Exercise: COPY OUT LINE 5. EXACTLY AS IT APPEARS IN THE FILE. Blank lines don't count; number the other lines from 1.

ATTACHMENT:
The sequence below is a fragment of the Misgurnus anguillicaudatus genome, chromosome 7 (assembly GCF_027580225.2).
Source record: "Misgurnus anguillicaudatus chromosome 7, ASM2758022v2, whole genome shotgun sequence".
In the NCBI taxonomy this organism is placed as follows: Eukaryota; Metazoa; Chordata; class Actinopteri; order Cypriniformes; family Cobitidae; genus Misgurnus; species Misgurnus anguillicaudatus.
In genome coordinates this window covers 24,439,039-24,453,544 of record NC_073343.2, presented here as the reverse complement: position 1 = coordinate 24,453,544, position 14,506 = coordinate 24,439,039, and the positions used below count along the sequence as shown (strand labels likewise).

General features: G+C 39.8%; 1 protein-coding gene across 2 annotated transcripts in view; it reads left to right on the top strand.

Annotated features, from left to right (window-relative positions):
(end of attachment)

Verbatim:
General features: G+C 39.8%; 1 protein-coding gene across 2 annotated transcripts in view; it reads left to right on the top strand.